### COS 109: Problem Set 8     (Last one!!)

Mon Nov 13 09:39:32 EST 2023

Due midnight Wednesday November 15

Problem set answers need not be long, merely clear enough that we can understand what you have done, though for computational problems, show enough of your work that we can see where your answer came from. Please type your answers if at all possible. Thanks.

Don't forget that if the data you start with is approximate, the results cannot be precise.

#### 1. Bits, Bytes, Binary

(a) The image below comes from a short-lived Wendy's advertisement. List all the positive integer pairs of x and y for which xy is 256.

(b) Assuming that the options are simple alternatives like "do you want cheese or not?", what's the most likely number of options that a customer is offered?

(c) A home wi-fi router acts as a NAT. It usually uses the IPv4 address range 192.168.0.0 to 192.168.255.255 internally, assigning a unique IP address in this range to each device in the home. In principle, how many devices could this range support? Express it as a power of 2.

(d) Old versions of Excel supported a maximum of 65,536 rows; columns were labeled A, B, ..., Z, AA, AB, ..., through IV. Give a plausible explanation of why the last column has the label IV.

One major problem with secret-key cryptographic systems (which we will cover in class soon) is the proliferation of keys if various information is to be shared among different independent combinations of people.

For this problem, a "key" is just "a password" that is potentially shared with other people.

(a) Suppose that Alice, Bob and Carol have a relationship in which

• each one of them needs to protect their own personal information, for which they need an individual password;
• each person needs to carry on private conversations with each other person (i.e., Alice and Bob want to talk without Carol being able to know what they are saying, Alice and Carol want to talk without Bob, and so on), and each such combination requires a different password;
• Alice, Bob and Carol need to talk among themselves while preventing outsiders from understanding those conversations as well -- yet more passwords.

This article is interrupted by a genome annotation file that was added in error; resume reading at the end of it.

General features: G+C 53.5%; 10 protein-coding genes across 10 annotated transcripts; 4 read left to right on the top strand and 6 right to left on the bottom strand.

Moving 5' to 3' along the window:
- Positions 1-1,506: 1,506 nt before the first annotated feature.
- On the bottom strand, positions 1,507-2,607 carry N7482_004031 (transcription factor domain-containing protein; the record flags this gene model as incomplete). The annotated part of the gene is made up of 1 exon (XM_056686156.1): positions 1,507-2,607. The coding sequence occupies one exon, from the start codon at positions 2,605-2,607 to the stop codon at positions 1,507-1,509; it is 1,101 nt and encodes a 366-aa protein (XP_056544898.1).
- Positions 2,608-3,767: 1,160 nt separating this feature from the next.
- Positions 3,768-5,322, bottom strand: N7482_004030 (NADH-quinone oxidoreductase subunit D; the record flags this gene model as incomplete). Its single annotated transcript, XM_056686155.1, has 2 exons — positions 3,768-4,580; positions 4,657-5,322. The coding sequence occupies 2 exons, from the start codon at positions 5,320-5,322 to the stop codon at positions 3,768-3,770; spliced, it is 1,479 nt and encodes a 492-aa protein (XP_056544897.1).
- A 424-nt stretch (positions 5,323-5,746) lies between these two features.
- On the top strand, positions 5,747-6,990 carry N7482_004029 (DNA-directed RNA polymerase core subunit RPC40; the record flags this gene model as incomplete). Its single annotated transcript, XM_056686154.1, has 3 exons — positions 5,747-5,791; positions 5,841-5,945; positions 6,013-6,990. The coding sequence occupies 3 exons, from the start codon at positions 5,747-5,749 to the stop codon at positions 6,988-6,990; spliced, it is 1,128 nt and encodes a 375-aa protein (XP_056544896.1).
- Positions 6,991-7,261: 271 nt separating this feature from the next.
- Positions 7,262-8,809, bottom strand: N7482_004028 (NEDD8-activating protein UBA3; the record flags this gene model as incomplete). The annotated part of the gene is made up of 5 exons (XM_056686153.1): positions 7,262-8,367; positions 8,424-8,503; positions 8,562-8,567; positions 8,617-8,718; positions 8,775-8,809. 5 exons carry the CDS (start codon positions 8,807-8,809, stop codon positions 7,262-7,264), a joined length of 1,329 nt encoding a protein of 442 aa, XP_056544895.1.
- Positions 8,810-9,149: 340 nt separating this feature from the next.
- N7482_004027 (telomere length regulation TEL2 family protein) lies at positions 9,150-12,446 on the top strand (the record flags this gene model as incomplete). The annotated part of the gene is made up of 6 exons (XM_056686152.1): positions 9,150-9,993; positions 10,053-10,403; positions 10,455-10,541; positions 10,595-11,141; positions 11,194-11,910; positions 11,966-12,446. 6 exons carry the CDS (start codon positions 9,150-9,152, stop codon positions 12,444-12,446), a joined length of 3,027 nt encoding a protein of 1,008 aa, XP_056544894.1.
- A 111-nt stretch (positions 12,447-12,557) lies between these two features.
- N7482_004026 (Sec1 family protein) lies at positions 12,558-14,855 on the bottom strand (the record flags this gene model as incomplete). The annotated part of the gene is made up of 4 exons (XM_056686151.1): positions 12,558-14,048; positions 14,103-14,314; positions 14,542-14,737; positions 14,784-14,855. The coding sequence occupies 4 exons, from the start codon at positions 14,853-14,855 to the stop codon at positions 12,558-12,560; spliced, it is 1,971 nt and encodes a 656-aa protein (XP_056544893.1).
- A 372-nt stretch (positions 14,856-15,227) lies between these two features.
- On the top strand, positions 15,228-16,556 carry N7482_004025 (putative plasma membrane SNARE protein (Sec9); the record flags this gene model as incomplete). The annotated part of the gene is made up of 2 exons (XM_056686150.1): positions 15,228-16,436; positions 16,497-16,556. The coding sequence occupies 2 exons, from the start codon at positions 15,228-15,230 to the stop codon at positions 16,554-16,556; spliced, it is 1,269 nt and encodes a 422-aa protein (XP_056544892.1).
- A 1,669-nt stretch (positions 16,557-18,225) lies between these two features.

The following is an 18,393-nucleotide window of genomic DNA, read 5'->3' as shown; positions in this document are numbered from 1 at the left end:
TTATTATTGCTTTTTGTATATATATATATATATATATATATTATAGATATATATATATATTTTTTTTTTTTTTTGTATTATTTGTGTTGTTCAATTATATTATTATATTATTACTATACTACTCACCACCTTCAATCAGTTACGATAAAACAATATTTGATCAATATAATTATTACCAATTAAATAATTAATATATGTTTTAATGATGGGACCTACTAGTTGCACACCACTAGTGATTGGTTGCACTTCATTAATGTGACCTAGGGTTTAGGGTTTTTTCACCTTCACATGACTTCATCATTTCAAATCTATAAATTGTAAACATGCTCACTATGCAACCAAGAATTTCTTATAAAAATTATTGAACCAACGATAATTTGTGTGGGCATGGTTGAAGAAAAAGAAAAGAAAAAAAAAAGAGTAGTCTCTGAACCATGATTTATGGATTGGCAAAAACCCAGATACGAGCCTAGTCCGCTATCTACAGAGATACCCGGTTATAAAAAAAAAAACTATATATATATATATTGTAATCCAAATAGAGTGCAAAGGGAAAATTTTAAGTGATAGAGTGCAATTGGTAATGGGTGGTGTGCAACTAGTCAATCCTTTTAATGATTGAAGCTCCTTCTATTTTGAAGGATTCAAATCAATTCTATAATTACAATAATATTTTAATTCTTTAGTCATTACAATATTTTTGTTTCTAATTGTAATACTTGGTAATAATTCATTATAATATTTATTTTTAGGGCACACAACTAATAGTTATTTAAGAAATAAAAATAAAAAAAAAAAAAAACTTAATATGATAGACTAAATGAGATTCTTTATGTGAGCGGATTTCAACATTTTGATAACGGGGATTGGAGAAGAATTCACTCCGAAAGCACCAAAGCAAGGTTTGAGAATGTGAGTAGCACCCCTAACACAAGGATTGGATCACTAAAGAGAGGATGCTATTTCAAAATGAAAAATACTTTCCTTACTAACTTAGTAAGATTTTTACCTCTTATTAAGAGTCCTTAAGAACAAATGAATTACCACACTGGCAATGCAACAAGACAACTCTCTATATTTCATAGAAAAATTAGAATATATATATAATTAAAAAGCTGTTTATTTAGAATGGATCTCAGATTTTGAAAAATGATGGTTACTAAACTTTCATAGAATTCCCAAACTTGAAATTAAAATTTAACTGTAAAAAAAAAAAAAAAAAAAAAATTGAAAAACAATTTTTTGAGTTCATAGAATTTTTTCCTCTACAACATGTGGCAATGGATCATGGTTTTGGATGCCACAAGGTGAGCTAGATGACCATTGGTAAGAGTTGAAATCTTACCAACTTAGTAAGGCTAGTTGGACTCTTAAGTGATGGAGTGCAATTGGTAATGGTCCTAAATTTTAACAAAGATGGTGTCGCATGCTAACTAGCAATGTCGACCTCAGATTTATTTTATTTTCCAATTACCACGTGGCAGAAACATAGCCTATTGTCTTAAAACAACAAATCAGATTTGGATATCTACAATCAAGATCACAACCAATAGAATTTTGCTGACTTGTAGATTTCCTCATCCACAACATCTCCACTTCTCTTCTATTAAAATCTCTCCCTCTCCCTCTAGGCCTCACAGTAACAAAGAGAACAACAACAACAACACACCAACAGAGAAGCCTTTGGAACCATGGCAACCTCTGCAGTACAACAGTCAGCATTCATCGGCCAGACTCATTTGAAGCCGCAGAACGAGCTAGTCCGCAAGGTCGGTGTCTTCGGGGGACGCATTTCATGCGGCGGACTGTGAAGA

How many different passwords do they need in total? List the passwords by the people who will share them.

(b) Suppose that David joins the group, and relationships are even more complicated: they need passwords for each individual and each possible combination of private conversations among subgroups (e.g., Alice, Carol and David want to be able to talk among themselves while excluding Bob) as well as excluding outsiders from all combinations. How many different secret passwords are now needed? List the passwords by the people who will share them.

(c) As the group grows, more and more passwords will be needed. Give a general formula or way to express how the number of passwords varies as a function of N, the number of people in the group. If you don't see a formula, then give the numbers you have computed, for 1 through 6 people.

(Hint: figure out how many passwords are needed for one person, for two people, and so on up to five people, combine that with what you did above, and look for a pattern.)

It's possible to crack passwords by a brute-force attack that just tries all possible passwords in some set.

(a) AOL used to generate initial passwords by joining two five-letter words with a colon ":", such as "cheap:skate" or "tiger:tunes". Suppose that AOL's list has 10,000 5-letter words, and that all words are entirely in lower case. How many passwords does this scheme provide?

(b) One way to make AOL's original scheme more secure is to allow upper case as well as lower case anywhere in the words, and treat upper-case and lower-case letters as distinct (so that "Tiger:tunes" is not the same as "tiger:tunes"or "tigEr:TuNeS"). By what factor does this scheme increase the number of different passwords?

(c) How does the difficulty in cracking such passwords grow in proportion to the number of words in AOL's dictionary?